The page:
This past May I pointed out that the euro debt crisis was increasing the demand for dollars and depressing AD in the US. One sign was the dollar appreciating as investors fled to safety. As I expected, this slowed the US economy in the second and third quarters, necessitating the Fed’s QE2 program. QE2 did “work,” at least to a limited extent. It raised the prices of assets such as stocks and foreign exchange. Rumors of QE2 may have roughly offset the effects of the euro crisis, putting the dollar and expected NGDP growth back where they were in April.
Unfortunately, the euro crisis seems to be flaring up again. Look at how the euro has recently slipped from 1.40 to 1.35. As the dollar rises again, stocks start declining. Let’s hope this is just a temporary blip; if the euro crisis became severe it could have a deflationary impact on the US economy–requiring still more QE (or better yet something more effective like level targeting or much lower IOR.) Ironically all this occurs against a backdrop of relentless criticism of the Fed’s “inflationary” policies.
Readers of this blog might recall I often say “never reason from a price change.” So why am I making such a big deal about changes in exchange rates? In fact, it is very dangerous to draw conclusions from exchange rates alone. You need to look at the news events that cause the changes, and look for confirmation in other asset markets such as stocks, commodities, commercial real estate and TIPS spreads.
The ECB doesn’t seem to realize that its policy is far too tight for most eurozone members; not just the PIIGS, but also major economies like France. This is making the eurozone debt crisis even worse, although in my view they also face serious long term fiscal imbalances that go beyond the current recession.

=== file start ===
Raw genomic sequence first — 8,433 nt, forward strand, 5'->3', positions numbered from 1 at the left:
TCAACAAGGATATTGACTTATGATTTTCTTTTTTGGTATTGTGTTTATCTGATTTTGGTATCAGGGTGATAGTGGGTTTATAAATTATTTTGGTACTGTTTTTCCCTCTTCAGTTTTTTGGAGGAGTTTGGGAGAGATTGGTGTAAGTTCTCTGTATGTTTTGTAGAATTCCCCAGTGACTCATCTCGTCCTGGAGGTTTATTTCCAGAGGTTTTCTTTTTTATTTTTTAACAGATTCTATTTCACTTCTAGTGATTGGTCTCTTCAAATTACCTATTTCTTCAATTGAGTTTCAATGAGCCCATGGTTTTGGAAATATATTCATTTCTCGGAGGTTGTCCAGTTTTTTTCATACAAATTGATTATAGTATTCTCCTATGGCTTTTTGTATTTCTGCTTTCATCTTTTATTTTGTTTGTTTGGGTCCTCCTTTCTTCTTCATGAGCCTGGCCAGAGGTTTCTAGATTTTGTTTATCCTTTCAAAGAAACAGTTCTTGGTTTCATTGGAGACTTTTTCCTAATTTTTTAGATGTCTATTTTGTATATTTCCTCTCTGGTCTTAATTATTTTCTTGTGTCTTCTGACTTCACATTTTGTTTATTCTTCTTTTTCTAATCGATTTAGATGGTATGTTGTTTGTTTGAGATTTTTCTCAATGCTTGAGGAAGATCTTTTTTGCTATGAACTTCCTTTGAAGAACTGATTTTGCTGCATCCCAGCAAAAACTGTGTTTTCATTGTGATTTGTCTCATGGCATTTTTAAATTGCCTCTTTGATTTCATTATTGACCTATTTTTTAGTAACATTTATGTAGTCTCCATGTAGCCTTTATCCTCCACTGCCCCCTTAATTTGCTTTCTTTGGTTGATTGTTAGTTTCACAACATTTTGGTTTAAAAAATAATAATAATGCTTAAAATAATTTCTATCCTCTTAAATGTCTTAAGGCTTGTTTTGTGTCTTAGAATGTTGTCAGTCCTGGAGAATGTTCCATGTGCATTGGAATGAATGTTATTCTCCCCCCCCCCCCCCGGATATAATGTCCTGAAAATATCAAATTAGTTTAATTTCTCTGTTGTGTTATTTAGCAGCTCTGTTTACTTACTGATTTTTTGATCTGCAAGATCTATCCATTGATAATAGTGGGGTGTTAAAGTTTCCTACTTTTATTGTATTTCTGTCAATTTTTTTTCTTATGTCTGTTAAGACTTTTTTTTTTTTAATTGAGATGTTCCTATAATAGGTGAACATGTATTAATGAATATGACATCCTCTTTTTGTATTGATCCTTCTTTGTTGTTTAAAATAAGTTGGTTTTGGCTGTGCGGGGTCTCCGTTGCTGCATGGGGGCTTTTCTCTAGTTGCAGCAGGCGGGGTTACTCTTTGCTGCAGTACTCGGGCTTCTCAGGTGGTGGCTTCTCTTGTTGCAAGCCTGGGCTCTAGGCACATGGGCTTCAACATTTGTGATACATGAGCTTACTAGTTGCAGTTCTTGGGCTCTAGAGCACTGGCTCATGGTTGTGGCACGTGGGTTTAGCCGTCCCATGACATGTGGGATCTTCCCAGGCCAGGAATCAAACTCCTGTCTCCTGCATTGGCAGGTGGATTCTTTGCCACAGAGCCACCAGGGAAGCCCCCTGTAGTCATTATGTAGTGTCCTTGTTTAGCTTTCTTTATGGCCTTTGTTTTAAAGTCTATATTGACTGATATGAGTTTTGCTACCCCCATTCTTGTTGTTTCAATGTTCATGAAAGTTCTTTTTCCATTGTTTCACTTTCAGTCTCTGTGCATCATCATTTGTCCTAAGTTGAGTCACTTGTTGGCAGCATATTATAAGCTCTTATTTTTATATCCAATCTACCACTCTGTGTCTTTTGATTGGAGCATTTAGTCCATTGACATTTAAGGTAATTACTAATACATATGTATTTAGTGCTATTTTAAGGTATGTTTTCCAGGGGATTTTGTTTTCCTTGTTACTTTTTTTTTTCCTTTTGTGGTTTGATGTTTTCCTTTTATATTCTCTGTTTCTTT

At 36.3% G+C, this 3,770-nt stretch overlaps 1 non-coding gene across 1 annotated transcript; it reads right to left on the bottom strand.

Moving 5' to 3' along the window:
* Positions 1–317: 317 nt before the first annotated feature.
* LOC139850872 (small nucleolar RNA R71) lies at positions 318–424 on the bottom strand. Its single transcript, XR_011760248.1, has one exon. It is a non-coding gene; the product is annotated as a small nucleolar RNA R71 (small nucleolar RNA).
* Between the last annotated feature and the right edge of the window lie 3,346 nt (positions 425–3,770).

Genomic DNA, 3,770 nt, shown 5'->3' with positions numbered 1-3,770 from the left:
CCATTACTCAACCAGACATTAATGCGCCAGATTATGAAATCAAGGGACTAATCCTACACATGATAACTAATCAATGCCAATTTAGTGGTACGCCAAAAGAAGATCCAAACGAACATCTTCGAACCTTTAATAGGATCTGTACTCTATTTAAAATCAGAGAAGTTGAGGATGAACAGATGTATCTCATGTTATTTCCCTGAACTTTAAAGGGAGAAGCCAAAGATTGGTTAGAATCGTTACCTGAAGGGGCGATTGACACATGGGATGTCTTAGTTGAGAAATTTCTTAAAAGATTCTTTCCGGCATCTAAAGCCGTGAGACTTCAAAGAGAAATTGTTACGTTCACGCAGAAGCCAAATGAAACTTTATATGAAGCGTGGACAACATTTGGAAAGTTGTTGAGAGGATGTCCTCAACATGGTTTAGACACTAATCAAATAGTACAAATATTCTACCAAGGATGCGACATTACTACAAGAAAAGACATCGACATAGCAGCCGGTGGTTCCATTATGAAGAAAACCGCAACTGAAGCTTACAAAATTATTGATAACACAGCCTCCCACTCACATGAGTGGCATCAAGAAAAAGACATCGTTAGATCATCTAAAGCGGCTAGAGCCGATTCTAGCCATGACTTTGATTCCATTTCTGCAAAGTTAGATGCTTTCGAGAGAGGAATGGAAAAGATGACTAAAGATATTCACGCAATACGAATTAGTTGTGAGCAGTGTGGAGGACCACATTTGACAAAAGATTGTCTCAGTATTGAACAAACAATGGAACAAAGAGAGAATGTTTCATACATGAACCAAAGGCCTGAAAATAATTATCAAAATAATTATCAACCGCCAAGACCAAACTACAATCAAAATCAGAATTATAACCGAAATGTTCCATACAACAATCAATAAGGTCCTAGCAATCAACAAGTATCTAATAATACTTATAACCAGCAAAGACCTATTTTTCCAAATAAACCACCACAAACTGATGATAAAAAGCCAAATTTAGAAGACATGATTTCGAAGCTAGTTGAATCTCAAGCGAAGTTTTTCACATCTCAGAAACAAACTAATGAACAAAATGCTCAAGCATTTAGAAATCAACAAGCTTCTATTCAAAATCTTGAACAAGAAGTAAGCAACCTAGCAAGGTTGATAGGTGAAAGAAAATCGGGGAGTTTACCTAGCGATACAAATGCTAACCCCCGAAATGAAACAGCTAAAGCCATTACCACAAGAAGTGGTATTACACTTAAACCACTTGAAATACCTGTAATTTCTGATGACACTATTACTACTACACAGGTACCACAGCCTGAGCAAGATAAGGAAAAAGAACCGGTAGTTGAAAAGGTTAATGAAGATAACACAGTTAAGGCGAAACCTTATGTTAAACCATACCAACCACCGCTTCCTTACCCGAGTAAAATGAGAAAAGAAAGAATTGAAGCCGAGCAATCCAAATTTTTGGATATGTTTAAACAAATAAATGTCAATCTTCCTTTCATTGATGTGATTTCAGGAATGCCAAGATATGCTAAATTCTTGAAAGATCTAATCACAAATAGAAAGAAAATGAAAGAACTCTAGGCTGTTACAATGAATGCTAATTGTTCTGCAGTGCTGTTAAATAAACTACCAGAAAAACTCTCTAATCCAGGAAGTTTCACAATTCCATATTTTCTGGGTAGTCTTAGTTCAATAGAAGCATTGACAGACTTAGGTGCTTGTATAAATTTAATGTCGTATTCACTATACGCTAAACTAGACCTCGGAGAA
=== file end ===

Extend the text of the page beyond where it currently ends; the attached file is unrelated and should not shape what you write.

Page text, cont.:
The tight money policy in Europe causes the debt crisis to flare up and the euro itself depreciates as there is a flight to safety. And guess which major exporter of machinery benefits from the weaker euro? My Canadian readers might like this analogy: Suppose commodity prices plunge. This might weaken the Canadian dollar, as Canada is a major commodity exporter. But it might also help the manufacturing exporters in the Ontario region.
Currencies are not a zero sum game. The tight money policy of the ECB makes eurozone NGDP growth decline, even if the euro depreciates during a debt crisis. An exchange rate of 1.35 could represent easy money in both the US and Europe, or tight money in both regions. With all the focus on exchange rates let’s not lose sight of the underlying monetary policies, which show up in expected NGDP growth rates in each region. Get those right, and it makes little or no difference what happens to exchange rates.
PS: A few posts back I linked to an amusing anti-QE video. A commenter named “wkw ” animated it for me, and Greg Ransom was nice enough to colorize the animation. (He doesn’t know that I prefer watching classic film is the original B&W version.) If I knew people were going to be speaking my lines, I wouldn’t have used ungainly phrases like NGDP.